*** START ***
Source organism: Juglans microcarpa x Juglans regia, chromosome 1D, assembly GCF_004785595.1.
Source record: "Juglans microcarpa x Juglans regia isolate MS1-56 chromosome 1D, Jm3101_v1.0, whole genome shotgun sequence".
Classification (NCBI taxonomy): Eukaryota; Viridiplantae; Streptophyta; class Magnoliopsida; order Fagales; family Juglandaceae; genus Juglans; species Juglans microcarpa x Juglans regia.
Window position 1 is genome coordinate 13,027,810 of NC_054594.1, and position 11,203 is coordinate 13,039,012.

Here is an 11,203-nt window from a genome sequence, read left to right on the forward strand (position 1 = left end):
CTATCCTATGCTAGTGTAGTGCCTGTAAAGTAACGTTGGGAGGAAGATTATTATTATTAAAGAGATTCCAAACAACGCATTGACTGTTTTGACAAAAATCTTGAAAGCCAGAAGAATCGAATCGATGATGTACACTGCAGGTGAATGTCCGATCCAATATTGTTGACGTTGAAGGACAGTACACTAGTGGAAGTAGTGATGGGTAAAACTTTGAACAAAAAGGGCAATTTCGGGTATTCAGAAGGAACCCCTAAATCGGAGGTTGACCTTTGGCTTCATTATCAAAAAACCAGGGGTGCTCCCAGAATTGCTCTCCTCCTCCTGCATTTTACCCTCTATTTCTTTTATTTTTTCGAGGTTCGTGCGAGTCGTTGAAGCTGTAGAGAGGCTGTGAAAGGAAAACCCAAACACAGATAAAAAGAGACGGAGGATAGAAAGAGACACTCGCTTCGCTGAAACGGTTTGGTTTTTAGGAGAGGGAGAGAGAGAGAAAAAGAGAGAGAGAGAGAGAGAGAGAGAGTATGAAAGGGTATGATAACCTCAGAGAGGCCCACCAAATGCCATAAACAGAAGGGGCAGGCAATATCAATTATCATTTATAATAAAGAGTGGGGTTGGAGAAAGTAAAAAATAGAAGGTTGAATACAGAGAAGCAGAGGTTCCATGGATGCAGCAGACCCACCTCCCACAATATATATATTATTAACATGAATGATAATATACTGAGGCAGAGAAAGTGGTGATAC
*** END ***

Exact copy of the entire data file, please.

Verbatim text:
Source organism: Juglans microcarpa x Juglans regia, chromosome 1D, assembly GCF_004785595.1.
Source record: "Juglans microcarpa x Juglans regia isolate MS1-56 chromosome 1D, Jm3101_v1.0, whole genome shotgun sequence".
Classification (NCBI taxonomy): Eukaryota; Viridiplantae; Streptophyta; class Magnoliopsida; order Fagales; family Juglandaceae; genus Juglans; species Juglans microcarpa x Juglans regia.
Window position 1 is genome coordinate 13,027,810 of NC_054594.1, and position 11,203 is coordinate 13,039,012.

Here is an 11,203-nt window from a genome sequence, read left to right on the forward strand (position 1 = left end):
CTATCCTATGCTAGTGTAGTGCCTGTAAAGTAACGTTGGGAGGAAGATTATTATTATTAAAGAGATTCCAAACAACGCATTGACTGTTTTGACAAAAATCTTGAAAGCCAGAAGAATCGAATCGATGATGTACACTGCAGGTGAATGTCCGATCCAATATTGTTGACGTTGAAGGACAGTACACTAGTGGAAGTAGTGATGGGTAAAACTTTGAACAAAAAGGGCAATTTCGGGTATTCAGAAGGAACCCCTAAATCGGAGGTTGACCTTTGGCTTCATTATCAAAAAACCAGGGGTGCTCCCAGAATTGCTCTCCTCCTCCTGCATTTTACCCTCTATTTCTTTTATTTTTTCGAGGTTCGTGCGAGTCGTTGAAGCTGTAGAGAGGCTGTGAAAGGAAAACCCAAACACAGATAAAAAGAGACGGAGGATAGAAAGAGACACTCGCTTCGCTGAAACGGTTTGGTTTTTAGGAGAGGGAGAGAGAGAGAAAAAGAGAGAGAGAGAGAGAGAGAGAGAGTATGAAAGGGTATGATAACCTCAGAGAGGCCCACCAAATGCCATAAACAGAAGGGGCAGGCAATATCAATTATCATTTATAATAAAGAGTGGGGTTGGAGAAAGTAAAAAATAGAAGGTTGAATACAGAGAAGCAGAGGTTCCATGGATGCAGCAGACCCACCTCCCACAATATATATATTATTAACATGAATGATAATATACTGAGGCAGAGAAAGTGGTGATAC